:::::::::Tofu Cheese The soft but malleable texture of tofu makes it a great base for your cheese substitutes. Of course, tofu on its own doesn't necessarily create the most amazing tasting cheeses. We recommend experimenting with flavors and spices to create a convincing cheese alternative that tastes just like real cheese. :::::::::Nutritional Yeast Sold in a powdered, flaky form, nutritional yeast is entirely plant-based, and it has a uniquely cheesy flavor. It can be hard to put your finger on what exactly nutritional yeast tastes, like, but when you add it to your dishes, you will definitely notice a difference. Plus, as the name suggests, there are tons of health benefits of nutritional yeast. :::::::::Cashew Cheese You read that right -- cashew cheese. When soaked in water, cashews become very soft and flexible, which means they can easily be blended into a smooth paste. Their neutral, nutty flavor means they can absorb flavors well. A little nutritional yeast and some herbs and spices added to these blended cashews will create a cheesy spread that's hard to resist. :::::::::Potato and Carrot Cheese It doesn't get much easier than this, folks. Potatoes (or sweet potatoes) and carrots blended in the blender until they're nice and smooth make an amazing base for vegan nacho cheese. The spicier, the better!

Butter Substitutions

:::::::::Coconut Oil For cooking, sauteeing, baking, and more, coconut oil should be in every vegan chef's pantry. It melts easily, so you can use it for greasing a pan or even just as a 1:1 substitute for butter in baked goods. If you're feeling really brave, try coconut oil on your morning toast. :::::::::Vegetable Oil Because vegetable oil is... well, oil, it's hard to use it for much of anything besides baking. You can use it as a substitute for melted or softened butter in recipes, but if the recipe calls for you to "cut in" the butter or just a regular stick of butter, vegetable oil is probably not your best option. :::::::::Plant-Based Butter Alternatives For all of your other plant-based butter needs, there are plenty of completely vegan alternatives to butter on the shelves of your local grocery store -- you just have to know where to look. Since these butter alternatives cost less to produce, they're usually cheaper, too.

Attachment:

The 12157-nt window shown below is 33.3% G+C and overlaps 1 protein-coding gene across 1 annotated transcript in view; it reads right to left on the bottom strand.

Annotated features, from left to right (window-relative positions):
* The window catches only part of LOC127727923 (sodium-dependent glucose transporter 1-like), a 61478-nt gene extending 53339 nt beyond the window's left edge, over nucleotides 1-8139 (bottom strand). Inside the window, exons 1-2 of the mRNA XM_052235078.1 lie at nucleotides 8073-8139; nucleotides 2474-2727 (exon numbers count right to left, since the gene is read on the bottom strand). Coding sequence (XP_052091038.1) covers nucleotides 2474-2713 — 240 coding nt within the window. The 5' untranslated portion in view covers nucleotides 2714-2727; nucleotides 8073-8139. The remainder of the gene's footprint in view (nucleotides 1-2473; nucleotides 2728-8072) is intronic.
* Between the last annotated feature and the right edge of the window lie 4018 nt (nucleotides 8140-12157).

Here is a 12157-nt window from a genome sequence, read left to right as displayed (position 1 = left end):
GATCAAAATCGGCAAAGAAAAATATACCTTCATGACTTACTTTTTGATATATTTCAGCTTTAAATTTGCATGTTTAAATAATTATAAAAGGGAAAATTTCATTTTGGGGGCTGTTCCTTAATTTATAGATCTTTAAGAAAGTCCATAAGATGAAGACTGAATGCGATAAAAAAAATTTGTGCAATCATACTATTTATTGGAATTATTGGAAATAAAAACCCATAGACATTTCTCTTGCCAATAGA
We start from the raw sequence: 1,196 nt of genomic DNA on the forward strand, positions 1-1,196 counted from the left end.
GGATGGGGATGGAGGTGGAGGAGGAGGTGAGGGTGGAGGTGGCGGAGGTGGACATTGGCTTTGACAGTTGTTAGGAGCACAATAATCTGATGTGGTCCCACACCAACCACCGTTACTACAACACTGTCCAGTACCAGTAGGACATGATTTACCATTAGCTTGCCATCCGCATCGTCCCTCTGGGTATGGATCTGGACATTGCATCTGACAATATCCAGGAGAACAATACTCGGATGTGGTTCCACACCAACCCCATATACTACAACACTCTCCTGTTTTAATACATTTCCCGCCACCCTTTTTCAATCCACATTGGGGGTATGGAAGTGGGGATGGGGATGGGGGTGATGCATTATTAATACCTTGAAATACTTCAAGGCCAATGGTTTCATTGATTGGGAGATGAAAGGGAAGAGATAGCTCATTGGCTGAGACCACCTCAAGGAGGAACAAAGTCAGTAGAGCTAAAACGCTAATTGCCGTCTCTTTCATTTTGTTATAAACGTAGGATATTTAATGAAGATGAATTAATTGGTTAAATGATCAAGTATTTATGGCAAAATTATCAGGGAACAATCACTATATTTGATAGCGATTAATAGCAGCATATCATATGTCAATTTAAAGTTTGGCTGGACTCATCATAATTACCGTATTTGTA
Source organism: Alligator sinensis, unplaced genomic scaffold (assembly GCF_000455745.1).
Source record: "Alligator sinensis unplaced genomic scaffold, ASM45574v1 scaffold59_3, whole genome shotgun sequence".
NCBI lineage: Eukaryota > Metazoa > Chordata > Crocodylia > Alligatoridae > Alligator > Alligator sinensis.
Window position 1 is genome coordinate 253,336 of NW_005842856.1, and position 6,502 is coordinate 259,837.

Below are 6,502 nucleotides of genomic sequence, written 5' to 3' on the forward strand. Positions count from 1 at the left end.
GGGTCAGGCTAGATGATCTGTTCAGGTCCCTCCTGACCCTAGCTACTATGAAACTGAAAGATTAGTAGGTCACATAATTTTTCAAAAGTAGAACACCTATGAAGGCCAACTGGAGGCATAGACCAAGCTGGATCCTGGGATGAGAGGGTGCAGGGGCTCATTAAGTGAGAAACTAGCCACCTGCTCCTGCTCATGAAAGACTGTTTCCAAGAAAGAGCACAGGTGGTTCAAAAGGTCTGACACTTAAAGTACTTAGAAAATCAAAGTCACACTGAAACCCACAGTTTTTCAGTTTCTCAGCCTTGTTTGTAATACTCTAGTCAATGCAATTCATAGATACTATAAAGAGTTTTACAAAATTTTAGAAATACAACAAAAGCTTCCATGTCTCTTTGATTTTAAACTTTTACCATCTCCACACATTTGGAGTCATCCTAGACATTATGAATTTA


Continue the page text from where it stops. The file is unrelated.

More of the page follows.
Honey Substitutes People who are new to the plant-based lifestyle might be surprised to find that honey is not always considered vegan! Luckily, there are plenty of replacements for honey that are just as delicious and completely plant-based. :::::::::Agave Nectar :::::::::Maple Syrup :::::::::Coconut Nectar